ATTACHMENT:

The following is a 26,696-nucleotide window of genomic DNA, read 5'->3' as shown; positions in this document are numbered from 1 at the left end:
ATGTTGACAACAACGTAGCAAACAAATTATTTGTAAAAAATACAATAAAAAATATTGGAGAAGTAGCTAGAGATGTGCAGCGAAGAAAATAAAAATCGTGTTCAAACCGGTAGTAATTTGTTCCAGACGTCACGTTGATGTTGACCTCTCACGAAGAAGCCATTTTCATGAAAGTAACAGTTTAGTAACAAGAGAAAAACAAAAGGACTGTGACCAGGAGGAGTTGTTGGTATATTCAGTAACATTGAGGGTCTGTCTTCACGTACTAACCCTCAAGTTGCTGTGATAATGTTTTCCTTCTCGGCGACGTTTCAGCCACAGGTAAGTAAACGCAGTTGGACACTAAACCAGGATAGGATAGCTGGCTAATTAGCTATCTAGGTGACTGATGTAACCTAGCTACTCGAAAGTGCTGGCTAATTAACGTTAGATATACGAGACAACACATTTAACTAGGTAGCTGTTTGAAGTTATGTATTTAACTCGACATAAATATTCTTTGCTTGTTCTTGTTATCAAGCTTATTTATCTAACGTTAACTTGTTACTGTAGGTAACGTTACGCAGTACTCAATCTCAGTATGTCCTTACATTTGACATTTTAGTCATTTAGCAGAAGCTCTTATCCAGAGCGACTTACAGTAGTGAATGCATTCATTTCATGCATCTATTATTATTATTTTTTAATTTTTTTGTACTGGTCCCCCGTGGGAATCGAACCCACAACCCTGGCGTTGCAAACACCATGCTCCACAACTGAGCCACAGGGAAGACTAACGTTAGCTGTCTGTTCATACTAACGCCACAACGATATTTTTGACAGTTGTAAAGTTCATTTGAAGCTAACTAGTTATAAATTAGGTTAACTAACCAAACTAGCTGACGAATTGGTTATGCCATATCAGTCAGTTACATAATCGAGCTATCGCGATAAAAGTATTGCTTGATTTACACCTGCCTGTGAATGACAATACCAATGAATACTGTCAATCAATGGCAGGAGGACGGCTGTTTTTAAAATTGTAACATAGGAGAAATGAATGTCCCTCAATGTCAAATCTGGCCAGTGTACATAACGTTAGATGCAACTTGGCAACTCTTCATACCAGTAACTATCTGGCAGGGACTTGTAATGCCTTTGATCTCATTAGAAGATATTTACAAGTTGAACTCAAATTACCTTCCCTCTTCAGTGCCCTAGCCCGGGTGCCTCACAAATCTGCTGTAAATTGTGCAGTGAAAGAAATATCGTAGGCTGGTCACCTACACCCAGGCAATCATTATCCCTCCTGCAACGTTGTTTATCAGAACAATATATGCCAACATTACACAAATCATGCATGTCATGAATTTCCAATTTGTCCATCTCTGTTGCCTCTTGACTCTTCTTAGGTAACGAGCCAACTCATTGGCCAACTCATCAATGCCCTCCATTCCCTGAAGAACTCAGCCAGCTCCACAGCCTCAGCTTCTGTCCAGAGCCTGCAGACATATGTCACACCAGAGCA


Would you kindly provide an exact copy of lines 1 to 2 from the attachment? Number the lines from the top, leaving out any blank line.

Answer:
The following is a 26,696-nucleotide window of genomic DNA, read 5'->3' as shown; positions in this document are numbered from 1 at the left end:
ATGTTGACAACAACGTAGCAAACAAATTATTTGTAAAAAATACAATAAAAAATATTGGAGAAGTAGCTAGAGATGTGCAGCGAAGAAAATAAAAATCGTGTTCAAACCGGTAGTAATTTGTTCCAGACGTCACGTTGATGTTGACCTCTCACGAAGAAGCCATTTTCATGAAAGTAACAGTTTAGTAACAAGAGAAAAACAAAAGGACTGTGACCAGGAGGAGTTGTTGGTATATTCAGTAACATTGAGGGTCTGTCTTCACGTACTAACCCTCAAGTTGCTGTGATAATGTTTTCCTTCTCGGCGACGTTTCAGCCACAGGTAAGTAAACGCAGTTGGACACTAAACCAGGATAGGATAGCTGGCTAATTAGCTATCTAGGTGACTGATGTAACCTAGCTACTCGAAAGTGCTGGCTAATTAACGTTAGATATACGAGACAACACATTTAACTAGGTAGCTGTTTGAAGTTATGTATTTAACTCGACATAAATATTCTTTGCTTGTTCTTGTTATCAAGCTTATTTATCTAACGTTAACTTGTTACTGTAGGTAACGTTACGCAGTACTCAATCTCAGTATGTCCTTACATTTGACATTTTAGTCATTTAGCAGAAGCTCTTATCCAGAGCGACTTACAGTAGTGAATGCATTCATTTCATGCATCTATTATTATTATTTTTTAATTTTTTTGTACTGGTCCCCCGTGGGAATCGAACCCACAACCCTGGCGTTGCAAACACCATGCTCCACAACTGAGCCACAGGGAAGACTAACGTTAGCTGTCTGTTCATACTAACGCCACAACGATATTTTTGACAGTTGTAAAGTTCATTTGAAGCTAACTAGTTATAAATTAGGTTAACTAACCAAACTAGCTGACGAATTGGTTATGCCATATCAGTCAGTTACATAATCGAGCTATCGCGATAAAAGTATTGCTTGATTTACACCTGCCTGTGAATGACAATACCAATGAATACTGTCAATCAATGGCAGGAGGACGGCTGTTTTTAAAATTGTAACATAGGAGAAATGAATGTCCCTCAATGTCAAATCTGGCCAGTGTACATAACGTTAGATGCAACTTGGCAACTCTTCATACCAGTAACTATCTGGCAGGGACTTGTAATGCCTTTGATCTCATTAGAAGATATTTACAAGTTGAACTCAAATTACCTTCCCTCTTCAGTGCCCTAGCCCGGGTGCCTCACAAATCTGCTGTAAATTGTGCAGTGAAAGAAATATCGTAGGCTGGTCACCTACACCCAGGCAATCATTATCCCTCCTGCAACGTTGTTTATCAGAACAATATATGCCAACATTACACAAATCATGCATGTCATGAATTTCCAATTTGTCCATCTCTGTTGCCTCTTGACTCTTCTTAGGTAACGAGCCAACTCATTGGCCAACTCATCAATGCCCTCCATTCCCTGAAGAACTCAGCCAGCTCCACAGCCTCAGCTTCTGTCCAGAGCCTGCAGACATATGTCACACCAGAGCA